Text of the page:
Friday, March 2, 2012

Some Women are Bitches, Some are the Best Thing That Could Ever Happen to You

When I was in high school, I had two very close female friends. At the time, I was very sheltered. I lived in a small town and I was something of a pariah. I didn't fit in anywhere, so when I found a niche, I clung.

One of my friends was very sweet. She wouldn't harm a fly, but she had a bad habit of attention-seeking. It sounds benign, but every boy was fair game, and any tactics were fair game. As she grew into herself, she found that many guys paid special attention to her when she acted in a seductive or teasing manner. She developed a system in which she had two camps of guys: in one, she concentrated all of her booty calls and boyfriends. They fit the archetype of young, attractive, immature asshole and fulfilled all of her sexual desires. In the other camp, she concentrated all of her puppy dogs; the friendzoners. The genuinely good but naive guys whom she would go to when she needed help, support, and a shoulder to cry on, but whom she would never ever consider dating.

Our friendship ended when I started dating one of her puppy dogs and she tried to win back his attention with seductive and teasing behavior.

My other friend was like a jolly rancher: sweet and sour. She would come running if I needed her, but if I upset her, or strained her, even in the slightest way, she would go into pacifistic hate mode and tell everyone but me how upset she was and what a horrible person I was. She did this with all of her intimates. She was also very dishonest. If something happened, she would go to great lengths to ensure that everyone still liked her, often destroying the reputation of the other person in the process.

Our friendship ended when she told me something I wasn't supposed to hear, and I mistakenly took that something to another person. She made sure that everyone we both knew hated me.

I had two dishonest, emotionally unstable, supremely flaky friends who shaped my entire teenage existence and, consequently, my view of women in general. After I stopped talking to them, I avoided getting close to any women. I was afraid of them; afriad of their spite, their sensitivity, their gossip games, yet I still craved their companionship. I became bitter towards my own gender, torn between hate and longing, falling right into that cycle of girl hate that I disapproved of so passionately. I developed an outer shell of anger and disdain to hide both my scars and my desire to be close to women.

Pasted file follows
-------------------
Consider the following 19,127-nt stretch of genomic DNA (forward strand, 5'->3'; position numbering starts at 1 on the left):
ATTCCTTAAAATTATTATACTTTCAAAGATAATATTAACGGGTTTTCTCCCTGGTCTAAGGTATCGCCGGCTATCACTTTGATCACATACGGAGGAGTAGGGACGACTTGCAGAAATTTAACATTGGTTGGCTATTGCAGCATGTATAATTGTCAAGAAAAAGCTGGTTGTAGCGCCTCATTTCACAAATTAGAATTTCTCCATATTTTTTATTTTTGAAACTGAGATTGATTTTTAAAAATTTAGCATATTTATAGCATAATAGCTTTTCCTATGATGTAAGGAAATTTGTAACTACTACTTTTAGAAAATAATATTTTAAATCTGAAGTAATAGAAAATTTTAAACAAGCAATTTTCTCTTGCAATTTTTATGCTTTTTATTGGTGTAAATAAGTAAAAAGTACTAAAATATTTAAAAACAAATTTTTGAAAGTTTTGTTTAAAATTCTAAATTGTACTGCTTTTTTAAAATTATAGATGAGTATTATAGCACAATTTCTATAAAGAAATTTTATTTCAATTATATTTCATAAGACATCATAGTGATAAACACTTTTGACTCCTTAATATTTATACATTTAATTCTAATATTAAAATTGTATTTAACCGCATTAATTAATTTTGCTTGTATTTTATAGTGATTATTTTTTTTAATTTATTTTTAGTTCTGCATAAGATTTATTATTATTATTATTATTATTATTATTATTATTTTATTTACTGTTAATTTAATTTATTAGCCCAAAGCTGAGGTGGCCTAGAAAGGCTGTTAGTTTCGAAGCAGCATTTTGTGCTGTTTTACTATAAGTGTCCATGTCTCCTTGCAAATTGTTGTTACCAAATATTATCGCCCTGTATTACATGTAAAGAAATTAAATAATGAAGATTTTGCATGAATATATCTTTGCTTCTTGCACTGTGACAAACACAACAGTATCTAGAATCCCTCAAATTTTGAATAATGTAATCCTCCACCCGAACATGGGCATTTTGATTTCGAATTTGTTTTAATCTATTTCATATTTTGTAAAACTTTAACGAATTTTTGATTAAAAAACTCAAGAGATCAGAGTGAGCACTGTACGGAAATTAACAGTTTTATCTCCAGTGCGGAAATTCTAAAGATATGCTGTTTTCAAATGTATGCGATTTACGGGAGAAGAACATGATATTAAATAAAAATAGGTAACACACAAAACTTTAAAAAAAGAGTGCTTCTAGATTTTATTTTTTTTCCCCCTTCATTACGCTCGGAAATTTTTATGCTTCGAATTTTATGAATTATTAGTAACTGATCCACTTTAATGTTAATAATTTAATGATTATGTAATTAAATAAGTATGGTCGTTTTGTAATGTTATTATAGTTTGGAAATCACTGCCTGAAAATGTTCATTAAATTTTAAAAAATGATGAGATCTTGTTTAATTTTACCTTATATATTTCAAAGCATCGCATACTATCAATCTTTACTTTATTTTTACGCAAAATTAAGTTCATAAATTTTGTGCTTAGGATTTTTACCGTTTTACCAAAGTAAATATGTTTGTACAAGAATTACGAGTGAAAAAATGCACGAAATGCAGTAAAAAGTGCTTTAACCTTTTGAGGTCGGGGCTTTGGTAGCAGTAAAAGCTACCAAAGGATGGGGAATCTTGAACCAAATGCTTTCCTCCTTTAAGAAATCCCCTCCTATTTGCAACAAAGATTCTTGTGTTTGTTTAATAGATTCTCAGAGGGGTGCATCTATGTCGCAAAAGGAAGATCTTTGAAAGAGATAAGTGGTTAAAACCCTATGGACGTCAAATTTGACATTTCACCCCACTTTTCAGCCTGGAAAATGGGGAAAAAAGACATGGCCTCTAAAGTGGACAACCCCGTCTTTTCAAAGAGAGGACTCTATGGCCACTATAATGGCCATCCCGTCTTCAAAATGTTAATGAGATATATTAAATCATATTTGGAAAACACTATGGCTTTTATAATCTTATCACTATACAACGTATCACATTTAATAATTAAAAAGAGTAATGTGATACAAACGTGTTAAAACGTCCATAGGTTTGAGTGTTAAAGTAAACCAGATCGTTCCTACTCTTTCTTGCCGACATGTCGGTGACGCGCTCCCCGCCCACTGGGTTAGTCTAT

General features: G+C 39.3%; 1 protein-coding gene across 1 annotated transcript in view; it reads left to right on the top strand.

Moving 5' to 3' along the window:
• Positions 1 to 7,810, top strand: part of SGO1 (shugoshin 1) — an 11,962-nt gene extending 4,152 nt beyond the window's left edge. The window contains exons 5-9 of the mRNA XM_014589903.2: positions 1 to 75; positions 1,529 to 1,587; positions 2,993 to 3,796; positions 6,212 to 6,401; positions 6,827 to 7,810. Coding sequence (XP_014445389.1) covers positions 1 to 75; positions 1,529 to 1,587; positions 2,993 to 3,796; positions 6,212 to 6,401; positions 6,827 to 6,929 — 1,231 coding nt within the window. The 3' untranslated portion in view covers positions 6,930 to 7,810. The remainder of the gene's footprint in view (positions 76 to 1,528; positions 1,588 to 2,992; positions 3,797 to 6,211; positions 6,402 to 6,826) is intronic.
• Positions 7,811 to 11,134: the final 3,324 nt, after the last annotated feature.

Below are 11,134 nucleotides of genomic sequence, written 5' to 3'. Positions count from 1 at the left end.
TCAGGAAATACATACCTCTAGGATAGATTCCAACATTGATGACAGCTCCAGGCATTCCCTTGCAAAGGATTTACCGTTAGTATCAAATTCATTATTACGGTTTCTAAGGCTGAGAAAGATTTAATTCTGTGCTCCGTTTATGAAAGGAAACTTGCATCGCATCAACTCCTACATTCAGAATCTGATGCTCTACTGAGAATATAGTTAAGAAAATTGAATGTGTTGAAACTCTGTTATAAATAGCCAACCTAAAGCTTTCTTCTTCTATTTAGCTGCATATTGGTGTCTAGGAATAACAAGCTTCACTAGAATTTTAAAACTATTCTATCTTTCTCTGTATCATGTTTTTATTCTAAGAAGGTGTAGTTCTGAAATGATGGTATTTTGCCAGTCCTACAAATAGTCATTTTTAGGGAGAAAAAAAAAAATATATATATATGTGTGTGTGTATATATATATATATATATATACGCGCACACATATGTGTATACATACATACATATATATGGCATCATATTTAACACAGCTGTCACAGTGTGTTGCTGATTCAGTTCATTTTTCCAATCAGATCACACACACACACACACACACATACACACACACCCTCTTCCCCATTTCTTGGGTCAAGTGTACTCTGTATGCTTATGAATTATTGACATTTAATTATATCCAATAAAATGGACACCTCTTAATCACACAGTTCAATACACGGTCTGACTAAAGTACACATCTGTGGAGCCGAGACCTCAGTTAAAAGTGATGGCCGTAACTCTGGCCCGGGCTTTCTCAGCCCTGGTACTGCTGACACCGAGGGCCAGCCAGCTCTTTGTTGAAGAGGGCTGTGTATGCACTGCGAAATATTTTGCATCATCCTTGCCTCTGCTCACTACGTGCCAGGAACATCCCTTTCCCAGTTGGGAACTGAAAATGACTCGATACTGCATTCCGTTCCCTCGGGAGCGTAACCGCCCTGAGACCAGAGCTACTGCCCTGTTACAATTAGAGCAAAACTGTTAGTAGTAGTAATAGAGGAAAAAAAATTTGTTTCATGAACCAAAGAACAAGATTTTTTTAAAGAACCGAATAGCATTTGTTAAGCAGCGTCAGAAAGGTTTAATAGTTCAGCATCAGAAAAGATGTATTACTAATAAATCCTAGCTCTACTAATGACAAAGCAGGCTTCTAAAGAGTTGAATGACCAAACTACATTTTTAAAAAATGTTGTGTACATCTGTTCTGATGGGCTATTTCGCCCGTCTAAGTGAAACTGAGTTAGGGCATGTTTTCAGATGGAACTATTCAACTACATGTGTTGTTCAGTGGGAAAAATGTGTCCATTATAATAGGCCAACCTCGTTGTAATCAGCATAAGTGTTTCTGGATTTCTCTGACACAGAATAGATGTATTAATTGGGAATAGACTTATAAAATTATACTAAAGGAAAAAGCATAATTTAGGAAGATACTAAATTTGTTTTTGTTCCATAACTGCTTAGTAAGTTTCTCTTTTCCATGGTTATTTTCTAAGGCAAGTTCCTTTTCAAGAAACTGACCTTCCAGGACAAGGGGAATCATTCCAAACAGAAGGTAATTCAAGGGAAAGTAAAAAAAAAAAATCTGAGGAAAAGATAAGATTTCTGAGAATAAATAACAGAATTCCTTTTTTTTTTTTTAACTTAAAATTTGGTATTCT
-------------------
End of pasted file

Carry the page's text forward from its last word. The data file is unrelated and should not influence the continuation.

Time heals all wounds, though, and after about a year and a half of avoiding any female intimacy, my desire to have female friends became more persistent than my desire to protect myself and I began to creep out of my shell. It was a slow, tentative process until my longtime boyfriend and I broke up. I was heartbroken, and you know what? All of the women who I was afraid of being close to came rushing to my side, nurturing me, offering endless wells of love and support. They broke down my walls and reached to the very core of me, not once showing spite, selfishness, or jealousy; only compassion.

You see, this is what I believe to be the core of womanhood: love, compassion, and nurturing support. I had never experienced the joy of a woman's uninhibited friendship until I broke away from my bad friends and met real women.

I still run into cattiness, and I'm afriad to say that it seems to be the more prevalent behavior among females, but now I know how to filter out the catty ones and find the gems that are truly worth caring about. Ladies, seek out the lovers. Find women who show support and are willing to stand in solidarity with you, and avoid  the ones who try to engage you in their catty games. Don't assume that every girl is a bitch just because some are. There are women out there who will do their best to tear you down, but there are plenty that make you feel like a new person with no thought for themselves.